The harbour of Medelin is fifteen or twenty miles
south from Vera Cruz;
but I suspect the place named St Juan de Ulua in the text is the
modern town of Vera Cruz, the harbour of which is protected by the
island and castle of St Juan de Ulua. The ancient town of Villa Rica
de la Vera Cruz, now called Antigua, is about twenty-five miles north
from modern Vera Cruz.—E.
 Diaz is frequently inattentive to dates, and does
not on this occasion
inform us of the year: By reference to Robertsons History of America,
II. 266, 12mo. ed Lond. 1800, it certainly apoears to have been in the
 It may be proper to remark in this place, that
the cacao nuts were
used by the Mexicans before the conquest as a medium for purchases of
small value instead of money, and the practice was continued under the
Spanish dominion, as the markets were supplied by the original natives.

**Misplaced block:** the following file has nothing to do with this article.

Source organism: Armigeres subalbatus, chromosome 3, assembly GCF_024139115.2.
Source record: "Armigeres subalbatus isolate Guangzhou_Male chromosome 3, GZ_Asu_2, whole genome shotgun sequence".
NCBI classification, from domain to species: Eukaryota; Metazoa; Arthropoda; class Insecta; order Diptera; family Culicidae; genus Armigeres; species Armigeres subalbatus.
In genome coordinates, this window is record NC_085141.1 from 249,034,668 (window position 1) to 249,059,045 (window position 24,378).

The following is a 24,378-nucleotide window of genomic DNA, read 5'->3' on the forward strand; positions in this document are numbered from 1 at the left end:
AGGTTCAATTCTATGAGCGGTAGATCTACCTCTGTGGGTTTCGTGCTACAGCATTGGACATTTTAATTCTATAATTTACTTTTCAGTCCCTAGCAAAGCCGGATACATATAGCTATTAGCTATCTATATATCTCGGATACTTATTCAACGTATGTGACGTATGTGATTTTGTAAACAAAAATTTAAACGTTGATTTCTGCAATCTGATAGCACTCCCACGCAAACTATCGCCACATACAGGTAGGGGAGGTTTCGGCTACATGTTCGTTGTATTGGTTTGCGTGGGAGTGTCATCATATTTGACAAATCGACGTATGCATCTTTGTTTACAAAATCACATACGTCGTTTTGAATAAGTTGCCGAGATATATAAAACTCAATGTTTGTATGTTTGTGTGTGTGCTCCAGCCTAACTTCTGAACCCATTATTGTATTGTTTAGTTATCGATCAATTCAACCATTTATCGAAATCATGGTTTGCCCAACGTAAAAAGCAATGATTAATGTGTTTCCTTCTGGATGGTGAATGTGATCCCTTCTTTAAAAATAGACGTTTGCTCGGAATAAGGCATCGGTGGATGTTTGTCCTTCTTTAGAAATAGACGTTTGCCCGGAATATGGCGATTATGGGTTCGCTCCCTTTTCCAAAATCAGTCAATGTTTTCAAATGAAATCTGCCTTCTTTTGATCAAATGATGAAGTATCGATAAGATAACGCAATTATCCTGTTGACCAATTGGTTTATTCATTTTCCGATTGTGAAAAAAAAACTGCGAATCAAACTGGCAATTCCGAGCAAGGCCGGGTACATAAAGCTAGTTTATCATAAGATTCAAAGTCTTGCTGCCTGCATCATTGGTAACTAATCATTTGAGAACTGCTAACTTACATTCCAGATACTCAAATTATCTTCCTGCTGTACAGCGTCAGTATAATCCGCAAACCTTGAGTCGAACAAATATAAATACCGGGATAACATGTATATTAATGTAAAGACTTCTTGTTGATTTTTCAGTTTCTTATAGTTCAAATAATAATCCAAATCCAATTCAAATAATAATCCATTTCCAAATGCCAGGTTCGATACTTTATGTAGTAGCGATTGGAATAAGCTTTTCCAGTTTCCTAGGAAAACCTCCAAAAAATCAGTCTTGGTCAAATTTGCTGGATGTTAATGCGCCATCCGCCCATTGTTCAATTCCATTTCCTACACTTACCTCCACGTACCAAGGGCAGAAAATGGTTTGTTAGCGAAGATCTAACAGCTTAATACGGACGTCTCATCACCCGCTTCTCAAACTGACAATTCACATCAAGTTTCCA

Clavigero, I. 366. says that the Mexicans used five substitutes for
money. 1. Cacao, which they counted by xiquipils, or in sacks
containing each three xiquipils, or 24,000 nuts. 2. Small cotton
cloths, called patolquachtli. 3. Gold dust in goose quills. 4.
Pieces of copper in the form of the letter T. 5. Thin pieces of
Narrative of Occurrences, from the Departure of Cortes to Europe till his Death.
About this time likewise, Cortes received letters from the president of the council of the Indies, the Duke of Bejar, and several others of his friends in Spain; strongly urging the necessity of his appearance at court to counteract the malignant accusations of his numerous enemies. By the same conveyance, he received notice of the death of his father. Having performed funeral obsequies in memory of his father, he ordered two ships to be purchased, which he stored so abundantly with provisions of all kinds, that after his arrival in Spain the overplus might have served for a voyage of two years. I am uncertain whether Cortes returned to Mexico in order to arrange